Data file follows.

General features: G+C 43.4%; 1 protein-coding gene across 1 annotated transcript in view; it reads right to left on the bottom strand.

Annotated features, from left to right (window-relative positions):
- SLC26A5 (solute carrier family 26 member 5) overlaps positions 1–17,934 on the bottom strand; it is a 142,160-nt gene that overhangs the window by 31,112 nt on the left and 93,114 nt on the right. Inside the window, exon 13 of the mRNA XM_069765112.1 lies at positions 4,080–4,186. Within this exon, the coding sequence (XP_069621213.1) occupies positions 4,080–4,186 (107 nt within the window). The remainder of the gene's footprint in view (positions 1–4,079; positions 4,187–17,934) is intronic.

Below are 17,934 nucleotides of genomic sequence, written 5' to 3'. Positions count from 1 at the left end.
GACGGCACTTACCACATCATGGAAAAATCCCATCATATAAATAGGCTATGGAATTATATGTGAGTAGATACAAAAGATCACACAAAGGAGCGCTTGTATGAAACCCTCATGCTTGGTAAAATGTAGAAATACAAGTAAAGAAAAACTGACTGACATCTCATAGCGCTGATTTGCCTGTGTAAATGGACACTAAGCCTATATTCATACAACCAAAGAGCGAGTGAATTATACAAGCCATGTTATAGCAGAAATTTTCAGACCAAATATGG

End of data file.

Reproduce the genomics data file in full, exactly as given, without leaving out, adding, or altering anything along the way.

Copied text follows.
General features: G+C 43.4%; 1 protein-coding gene across 1 annotated transcript in view; it reads right to left on the bottom strand.

Annotated features, from left to right (window-relative positions):
- SLC26A5 (solute carrier family 26 member 5) overlaps positions 1–17,934 on the bottom strand; it is a 142,160-nt gene that overhangs the window by 31,112 nt on the left and 93,114 nt on the right. Inside the window, exon 13 of the mRNA XM_069765112.1 lies at positions 4,080–4,186. Within this exon, the coding sequence (XP_069621213.1) occupies positions 4,080–4,186 (107 nt within the window). The remainder of the gene's footprint in view (positions 1–4,079; positions 4,187–17,934) is intronic.

Below are 17,934 nucleotides of genomic sequence, written 5' to 3'. Positions count from 1 at the left end.
GACGGCACTTACCACATCATGGAAAAATCCCATCATATAAATAGGCTATGGAATTATATGTGAGTAGATACAAAAGATCACACAAAGGAGCGCTTGTATGAAACCCTCATGCTTGGTAAAATGTAGAAATACAAGTAAAGAAAAACTGACTGACATCTCATAGCGCTGATTTGCCTGTGTAAATGGACACTAAGCCTATATTCATACAACCAAAGAGCGAGTGAATTATACAAGCCATGTTATAGCAGAAATTTTCAGACCAAATATGG